I do have to note that the Governor's office sure takes a lot of credit for the HSIPR grants, many of which were awarded before he took office. <ahem>
Extended excerpt from the press release:
Albany, NY (May 31, 2012)
Governor Andrew M. Cuomo today announced plans to dispose of outdated, obsolete and non-functioning trains that have been sitting idle in a weed filled industrial park in Glenville. In addition, millions of dollars of unused and unneeded replacement train parts that have been stored in a warehouse in Rotterdam will also be sold. Taxpayers will save more than $150,000 in yearly lease costs as well as benefit from the proceeds from the sale and disposition of the equipment.
"I have repeatedly said that state government must be more efficient and must stop wasting taxpayer money," said Governor Cuomo. "In this case, millions of dollars of taxpayer money were used to buy obsolete equipment, and hundreds of thousands more spent to store it. This is exactly why we are scouring through the operations of every agency - to make sure cases like this are found and stopped."
The trains were part of a high speed rail program that was launched in 1998 and was supposed to provide faster service between Albany and New York City. Originally built in 1976, seven train cars were supposed to be rehabilitated and upgraded for $70 million as part of the $185 million project. Two trains were upgraded and put into service for a short period in 2003. But poor planning and engineering problems made the trains unusable and the program was stopped. Since then four of the trains – each consisting of two locomotives, a café car, and two passenger cars have been decaying in an industrial rail yard. Today, these types of trains are considered obsolete, with none in service in the United States, and are used in only a handful of countries around the world.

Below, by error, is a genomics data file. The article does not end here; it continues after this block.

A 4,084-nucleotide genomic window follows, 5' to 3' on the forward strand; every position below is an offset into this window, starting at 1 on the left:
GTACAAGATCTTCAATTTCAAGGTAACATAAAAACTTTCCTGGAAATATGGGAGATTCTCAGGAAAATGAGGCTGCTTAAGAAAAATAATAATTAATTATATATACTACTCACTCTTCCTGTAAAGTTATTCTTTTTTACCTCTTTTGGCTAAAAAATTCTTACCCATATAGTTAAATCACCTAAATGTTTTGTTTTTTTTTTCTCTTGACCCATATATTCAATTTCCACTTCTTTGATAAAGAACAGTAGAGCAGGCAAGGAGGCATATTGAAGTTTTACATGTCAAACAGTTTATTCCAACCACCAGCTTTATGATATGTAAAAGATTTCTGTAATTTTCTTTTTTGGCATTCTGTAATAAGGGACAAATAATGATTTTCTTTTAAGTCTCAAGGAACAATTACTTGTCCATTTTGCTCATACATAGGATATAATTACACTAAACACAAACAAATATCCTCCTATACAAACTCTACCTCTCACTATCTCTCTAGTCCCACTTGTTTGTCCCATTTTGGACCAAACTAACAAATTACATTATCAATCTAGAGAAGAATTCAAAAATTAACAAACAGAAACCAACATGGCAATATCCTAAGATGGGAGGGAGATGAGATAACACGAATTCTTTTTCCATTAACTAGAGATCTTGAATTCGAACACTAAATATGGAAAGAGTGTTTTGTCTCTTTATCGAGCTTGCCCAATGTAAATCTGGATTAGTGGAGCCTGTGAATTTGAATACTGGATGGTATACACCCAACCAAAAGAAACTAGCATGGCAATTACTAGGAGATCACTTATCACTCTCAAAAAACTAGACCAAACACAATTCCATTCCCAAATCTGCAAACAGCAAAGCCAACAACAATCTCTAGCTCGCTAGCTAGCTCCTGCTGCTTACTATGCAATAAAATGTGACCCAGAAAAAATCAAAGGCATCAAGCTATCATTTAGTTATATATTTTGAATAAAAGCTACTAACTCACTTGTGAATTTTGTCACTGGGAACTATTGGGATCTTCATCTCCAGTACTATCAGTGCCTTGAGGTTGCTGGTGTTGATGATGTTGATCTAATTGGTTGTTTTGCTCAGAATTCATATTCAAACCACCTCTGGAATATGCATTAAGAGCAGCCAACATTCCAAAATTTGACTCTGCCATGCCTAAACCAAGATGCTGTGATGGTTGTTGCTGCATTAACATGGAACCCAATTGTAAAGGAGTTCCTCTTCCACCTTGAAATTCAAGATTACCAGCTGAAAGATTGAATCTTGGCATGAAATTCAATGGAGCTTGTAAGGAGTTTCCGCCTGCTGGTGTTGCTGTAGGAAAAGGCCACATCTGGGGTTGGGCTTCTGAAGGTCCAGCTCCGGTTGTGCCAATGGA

The trains were identified for disposition during our ongoing review of New York state agencies—a review meant to root out waste. At the Governor’s direction, the Office of General Services (OGS) will oversee the sale and disposal of the locomotives, cars and unneeded rail parts located at the Rotterdam and Scotia Industrial Parks. OGS will engage a technology parts broker to assess the value and condition of the trains and the parts, and to manage the sale and disposition of the equipment. The trains may have to be sold for scrap, depending on the outcome of the evaluation. Industry experts will help determine how best to sell the equipment by the end of the year.
The locomotives and train cars, in various stages of disrepair, have been stored at a facility in Scotia, Schenectady County, at an annual cost of $58,000. The unneeded train parts are warehoused in Rotterdam, also in Schenectady County, at an annual cost of $95,000. New York state has spent hundreds of thousands of dollars for leasing spaces to store this equipment.
The millions of dollars of train parts stored at the warehouse would fit into more than 100 tractor trailer trucks and include:
•4 large turbine engines
•4 medium sized turbine engines
•1 used medium sized turbine engine
•8 train transmissions
•8 new large electric generators
•Hundreds of seat frames, cushions and upholstery
•Dozens of new train wheels and brake rotors